중앙데일리

System to monitor elders proves to be life saving

Apr 07,2009
The lives of several senior citizens living alone have been saved through a government-funded system that monitors their activities 24 hours a day.

The Ministry for Health, Welfare and Family Affairs said in the press release yesterday that the agency has successfully test-run a surveillance measure, the “u-Care system” targeting elders who live alone in order to prevent accidents and save them in case they are either caught in a dangerous situation or become severely ill.

The system is a new concept aimed at monitoring activities of aged people over 65 as well as detecting possible gas leaks and fires by installing three or four sensors in their residences.

It also sends emergency signals to nearby fire stations for a quick response.

From August 2008 to February this year, the system has undergone a trial-run with a budget of 2.85 billion won ($2.18 million). The service was targeted at 5,550 elders living in Seongnam, Gyeonggi and two different counties - Buyeo and Sungchang - in South Chungcheong and North Jeolla, respectively.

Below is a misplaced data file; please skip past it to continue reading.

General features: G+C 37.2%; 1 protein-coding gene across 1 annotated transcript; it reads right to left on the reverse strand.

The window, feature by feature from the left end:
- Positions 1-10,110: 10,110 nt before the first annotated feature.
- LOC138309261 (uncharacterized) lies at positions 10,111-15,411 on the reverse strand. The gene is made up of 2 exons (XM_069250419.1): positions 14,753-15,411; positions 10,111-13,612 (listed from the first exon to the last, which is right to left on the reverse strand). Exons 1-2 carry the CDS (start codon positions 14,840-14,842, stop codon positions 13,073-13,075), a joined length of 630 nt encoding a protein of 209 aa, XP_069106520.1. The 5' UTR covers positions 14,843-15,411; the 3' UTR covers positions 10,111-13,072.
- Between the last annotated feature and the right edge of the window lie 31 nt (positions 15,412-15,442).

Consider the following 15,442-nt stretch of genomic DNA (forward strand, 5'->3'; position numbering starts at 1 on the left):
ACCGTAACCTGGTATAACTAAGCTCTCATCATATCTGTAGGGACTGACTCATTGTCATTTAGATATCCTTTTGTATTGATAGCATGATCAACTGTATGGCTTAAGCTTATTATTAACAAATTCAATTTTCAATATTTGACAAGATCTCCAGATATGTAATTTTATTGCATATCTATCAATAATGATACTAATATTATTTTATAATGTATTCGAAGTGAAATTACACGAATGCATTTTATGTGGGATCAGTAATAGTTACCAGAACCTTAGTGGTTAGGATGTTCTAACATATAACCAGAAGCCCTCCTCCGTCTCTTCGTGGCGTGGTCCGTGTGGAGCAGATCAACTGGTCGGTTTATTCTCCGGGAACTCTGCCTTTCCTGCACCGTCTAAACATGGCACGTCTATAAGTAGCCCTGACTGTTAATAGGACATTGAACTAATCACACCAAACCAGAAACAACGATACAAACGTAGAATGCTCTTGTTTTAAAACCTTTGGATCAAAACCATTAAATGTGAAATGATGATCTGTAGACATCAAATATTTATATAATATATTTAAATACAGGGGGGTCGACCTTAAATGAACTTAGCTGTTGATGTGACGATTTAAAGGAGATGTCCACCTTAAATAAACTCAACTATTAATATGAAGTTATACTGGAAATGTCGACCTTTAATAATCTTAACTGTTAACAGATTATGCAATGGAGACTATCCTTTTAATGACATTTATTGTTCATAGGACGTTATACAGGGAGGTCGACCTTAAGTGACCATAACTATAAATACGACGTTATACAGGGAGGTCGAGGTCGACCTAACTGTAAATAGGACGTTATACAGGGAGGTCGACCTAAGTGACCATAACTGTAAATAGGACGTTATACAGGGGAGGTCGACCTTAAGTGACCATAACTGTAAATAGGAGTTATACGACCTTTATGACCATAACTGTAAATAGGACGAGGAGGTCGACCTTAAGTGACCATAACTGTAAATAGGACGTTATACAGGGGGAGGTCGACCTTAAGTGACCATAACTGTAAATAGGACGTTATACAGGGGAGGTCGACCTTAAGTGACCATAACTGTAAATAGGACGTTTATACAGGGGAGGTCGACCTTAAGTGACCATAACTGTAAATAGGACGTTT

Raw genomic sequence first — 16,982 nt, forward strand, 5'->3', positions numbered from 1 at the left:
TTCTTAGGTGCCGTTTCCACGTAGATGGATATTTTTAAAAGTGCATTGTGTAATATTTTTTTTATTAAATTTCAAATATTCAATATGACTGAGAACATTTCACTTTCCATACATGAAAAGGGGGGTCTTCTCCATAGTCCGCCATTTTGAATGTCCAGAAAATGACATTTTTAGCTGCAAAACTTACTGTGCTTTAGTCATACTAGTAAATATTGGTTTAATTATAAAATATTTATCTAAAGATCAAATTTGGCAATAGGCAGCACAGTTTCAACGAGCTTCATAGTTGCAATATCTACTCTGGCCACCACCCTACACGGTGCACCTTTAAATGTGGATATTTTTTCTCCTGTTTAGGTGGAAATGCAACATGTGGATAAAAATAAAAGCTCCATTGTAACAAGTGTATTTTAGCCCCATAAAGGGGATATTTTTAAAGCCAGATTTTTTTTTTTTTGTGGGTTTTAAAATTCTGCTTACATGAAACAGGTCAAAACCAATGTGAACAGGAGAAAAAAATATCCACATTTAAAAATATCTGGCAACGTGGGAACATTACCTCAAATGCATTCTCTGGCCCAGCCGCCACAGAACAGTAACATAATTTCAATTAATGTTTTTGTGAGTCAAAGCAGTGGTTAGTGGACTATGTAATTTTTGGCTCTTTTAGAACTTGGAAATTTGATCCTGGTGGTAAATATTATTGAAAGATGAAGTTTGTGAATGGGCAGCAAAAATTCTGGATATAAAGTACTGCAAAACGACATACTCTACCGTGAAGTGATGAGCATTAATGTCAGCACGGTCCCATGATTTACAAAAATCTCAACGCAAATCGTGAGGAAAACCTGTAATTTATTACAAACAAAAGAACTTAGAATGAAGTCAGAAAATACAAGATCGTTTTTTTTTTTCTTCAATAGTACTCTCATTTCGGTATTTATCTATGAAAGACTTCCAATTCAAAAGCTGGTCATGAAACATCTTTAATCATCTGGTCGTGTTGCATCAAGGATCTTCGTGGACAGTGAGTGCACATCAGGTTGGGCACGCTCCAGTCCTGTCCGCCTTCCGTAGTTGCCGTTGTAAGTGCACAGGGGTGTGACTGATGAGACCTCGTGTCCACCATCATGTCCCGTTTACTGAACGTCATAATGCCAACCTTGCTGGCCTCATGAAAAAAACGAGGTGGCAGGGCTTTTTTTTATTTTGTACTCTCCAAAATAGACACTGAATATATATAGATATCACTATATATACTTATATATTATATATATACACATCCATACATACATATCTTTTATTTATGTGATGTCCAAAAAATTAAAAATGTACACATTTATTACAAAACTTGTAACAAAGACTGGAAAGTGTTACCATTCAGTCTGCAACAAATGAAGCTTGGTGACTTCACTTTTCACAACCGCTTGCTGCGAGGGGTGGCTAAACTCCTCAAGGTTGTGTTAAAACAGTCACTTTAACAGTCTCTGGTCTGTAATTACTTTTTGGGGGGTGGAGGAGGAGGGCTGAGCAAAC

During the six-month period, 23 elderly people were saved by the system. Two people avoided a fire because of an alert coming from the sensor. They did not realize soup in a pot was boiling over, causing a fire while they were watching TV in another room.

Officials in charge of the system constantly analyzed the movements of the elders recorded on the sensors.

Officers could either call or visit to see if anything was wrong if there was not much movement.

The ministry said that the system will be applied to over 6,000 additional households in four different regions this year. The capacity of the system will also be improved.

In addition, a new model of the system will be developed to keep tabs on those elders who are well-off but still live alone.

Minister Jeon Jae-Hee and Choi Seong-ryong, the administrator of the National Emergency Management Agency, are scheduled to sign an agreement today for their agencies to jointly manage the system.

According to Korea’s National Statistical Office, over 930,000 Koreans older than 65 lived alone last year.

The number accounts for 18.6 percent of all elderly people over that age.

In particular, about 170,000 elders living alone are found to be in need of special care.

The office predicted that the number could surge up to over 980,000 this year.


By Lee Min-yong [smartpower@joongang.co.kr]


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